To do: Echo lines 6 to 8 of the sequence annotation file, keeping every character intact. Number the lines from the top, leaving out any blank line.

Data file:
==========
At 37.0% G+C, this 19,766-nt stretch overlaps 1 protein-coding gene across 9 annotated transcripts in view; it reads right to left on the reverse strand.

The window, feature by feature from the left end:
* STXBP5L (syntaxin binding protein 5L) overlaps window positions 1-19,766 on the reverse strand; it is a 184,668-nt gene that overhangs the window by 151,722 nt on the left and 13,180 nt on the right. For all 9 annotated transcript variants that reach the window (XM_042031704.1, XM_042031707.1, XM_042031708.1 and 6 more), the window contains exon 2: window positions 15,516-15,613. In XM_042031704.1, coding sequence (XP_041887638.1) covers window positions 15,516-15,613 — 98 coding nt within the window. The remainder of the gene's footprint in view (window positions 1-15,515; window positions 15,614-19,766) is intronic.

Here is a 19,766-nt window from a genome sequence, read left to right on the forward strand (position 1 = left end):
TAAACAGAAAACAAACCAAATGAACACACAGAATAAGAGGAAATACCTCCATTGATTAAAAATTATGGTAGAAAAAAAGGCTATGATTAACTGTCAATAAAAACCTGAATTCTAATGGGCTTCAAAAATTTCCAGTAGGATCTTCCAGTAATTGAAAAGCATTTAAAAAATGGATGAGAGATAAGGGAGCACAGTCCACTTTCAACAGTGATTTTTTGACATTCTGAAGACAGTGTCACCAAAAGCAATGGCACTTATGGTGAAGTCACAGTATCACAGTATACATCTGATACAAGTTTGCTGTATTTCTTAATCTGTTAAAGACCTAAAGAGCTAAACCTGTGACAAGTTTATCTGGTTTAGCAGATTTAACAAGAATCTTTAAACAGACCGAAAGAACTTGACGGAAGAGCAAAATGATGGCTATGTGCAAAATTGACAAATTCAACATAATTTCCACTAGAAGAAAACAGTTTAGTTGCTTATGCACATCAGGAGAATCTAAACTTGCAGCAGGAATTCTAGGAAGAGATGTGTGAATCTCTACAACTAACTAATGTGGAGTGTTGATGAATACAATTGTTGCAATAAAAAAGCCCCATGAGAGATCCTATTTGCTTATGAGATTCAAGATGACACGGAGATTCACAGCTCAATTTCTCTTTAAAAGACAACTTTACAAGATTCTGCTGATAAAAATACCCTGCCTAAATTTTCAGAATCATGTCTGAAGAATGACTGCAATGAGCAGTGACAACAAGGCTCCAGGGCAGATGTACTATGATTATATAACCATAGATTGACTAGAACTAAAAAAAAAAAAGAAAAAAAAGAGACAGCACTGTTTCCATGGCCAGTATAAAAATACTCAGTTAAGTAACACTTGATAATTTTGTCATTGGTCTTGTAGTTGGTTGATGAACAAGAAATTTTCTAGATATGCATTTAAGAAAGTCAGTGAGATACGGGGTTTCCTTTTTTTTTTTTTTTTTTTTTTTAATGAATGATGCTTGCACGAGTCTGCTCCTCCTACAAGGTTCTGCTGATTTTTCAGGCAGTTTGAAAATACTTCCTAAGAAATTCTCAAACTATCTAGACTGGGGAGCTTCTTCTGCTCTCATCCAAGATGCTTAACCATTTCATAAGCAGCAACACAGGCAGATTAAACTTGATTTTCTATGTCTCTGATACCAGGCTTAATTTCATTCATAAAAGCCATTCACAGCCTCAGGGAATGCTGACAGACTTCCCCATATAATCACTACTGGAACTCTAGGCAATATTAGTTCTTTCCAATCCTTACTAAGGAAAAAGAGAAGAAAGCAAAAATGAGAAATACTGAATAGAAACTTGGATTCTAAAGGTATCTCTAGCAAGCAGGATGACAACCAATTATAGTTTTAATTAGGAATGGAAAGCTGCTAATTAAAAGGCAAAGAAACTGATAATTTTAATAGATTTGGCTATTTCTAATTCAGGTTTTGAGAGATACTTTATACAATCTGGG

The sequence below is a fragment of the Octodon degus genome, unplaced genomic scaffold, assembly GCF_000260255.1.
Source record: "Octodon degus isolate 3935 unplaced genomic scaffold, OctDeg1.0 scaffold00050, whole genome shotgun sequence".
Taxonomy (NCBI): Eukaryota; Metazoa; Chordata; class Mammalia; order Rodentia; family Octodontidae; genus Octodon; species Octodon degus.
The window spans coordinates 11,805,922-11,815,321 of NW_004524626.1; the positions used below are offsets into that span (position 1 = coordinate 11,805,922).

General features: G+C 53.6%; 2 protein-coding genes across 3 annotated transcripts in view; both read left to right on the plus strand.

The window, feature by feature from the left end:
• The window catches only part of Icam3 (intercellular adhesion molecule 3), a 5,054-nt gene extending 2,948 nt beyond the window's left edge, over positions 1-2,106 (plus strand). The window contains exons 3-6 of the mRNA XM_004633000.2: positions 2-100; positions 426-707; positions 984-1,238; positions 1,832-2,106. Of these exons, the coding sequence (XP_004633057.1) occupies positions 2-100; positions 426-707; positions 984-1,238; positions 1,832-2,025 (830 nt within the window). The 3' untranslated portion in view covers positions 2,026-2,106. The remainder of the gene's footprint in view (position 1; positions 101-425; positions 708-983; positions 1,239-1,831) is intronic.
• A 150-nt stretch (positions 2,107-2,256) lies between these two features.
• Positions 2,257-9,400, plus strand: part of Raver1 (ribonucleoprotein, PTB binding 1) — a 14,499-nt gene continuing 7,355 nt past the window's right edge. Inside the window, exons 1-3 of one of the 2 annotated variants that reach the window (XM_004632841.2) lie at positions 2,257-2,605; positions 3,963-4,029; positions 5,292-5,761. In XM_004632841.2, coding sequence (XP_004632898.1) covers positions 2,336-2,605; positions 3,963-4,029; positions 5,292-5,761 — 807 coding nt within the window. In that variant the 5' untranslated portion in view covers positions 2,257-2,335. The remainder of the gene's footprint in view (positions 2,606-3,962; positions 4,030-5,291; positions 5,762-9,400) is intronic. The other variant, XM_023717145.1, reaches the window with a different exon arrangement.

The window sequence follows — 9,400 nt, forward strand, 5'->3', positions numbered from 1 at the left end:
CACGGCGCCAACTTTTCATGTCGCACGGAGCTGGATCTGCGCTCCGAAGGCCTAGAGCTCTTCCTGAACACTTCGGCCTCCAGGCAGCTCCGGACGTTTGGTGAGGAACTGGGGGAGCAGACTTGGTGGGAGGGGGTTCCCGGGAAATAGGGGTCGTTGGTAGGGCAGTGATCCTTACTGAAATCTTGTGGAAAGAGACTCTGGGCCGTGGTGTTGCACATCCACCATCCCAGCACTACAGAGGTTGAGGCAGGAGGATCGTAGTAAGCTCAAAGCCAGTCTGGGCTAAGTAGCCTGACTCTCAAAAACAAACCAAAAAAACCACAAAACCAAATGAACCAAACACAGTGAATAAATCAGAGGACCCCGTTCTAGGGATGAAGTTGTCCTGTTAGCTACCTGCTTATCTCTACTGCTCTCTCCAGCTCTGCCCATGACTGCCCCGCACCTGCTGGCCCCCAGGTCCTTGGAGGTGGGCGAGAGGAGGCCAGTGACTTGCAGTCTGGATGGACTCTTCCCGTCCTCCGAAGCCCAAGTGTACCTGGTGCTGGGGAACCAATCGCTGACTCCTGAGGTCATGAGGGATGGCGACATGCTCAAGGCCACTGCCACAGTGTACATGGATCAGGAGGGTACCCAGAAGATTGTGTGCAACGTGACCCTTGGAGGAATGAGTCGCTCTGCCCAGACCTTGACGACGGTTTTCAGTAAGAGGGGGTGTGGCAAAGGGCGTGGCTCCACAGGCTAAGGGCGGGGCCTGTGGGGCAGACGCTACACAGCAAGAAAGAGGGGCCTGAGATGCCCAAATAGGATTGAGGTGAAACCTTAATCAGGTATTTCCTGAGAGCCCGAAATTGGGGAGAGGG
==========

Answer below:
The sequence below is a fragment of the Octodon degus genome, unplaced genomic scaffold, assembly GCF_000260255.1.
Source record: "Octodon degus isolate 3935 unplaced genomic scaffold, OctDeg1.0 scaffold00050, whole genome shotgun sequence".
Taxonomy (NCBI): Eukaryota; Metazoa; Chordata; class Mammalia; order Rodentia; family Octodontidae; genus Octodon; species Octodon degus.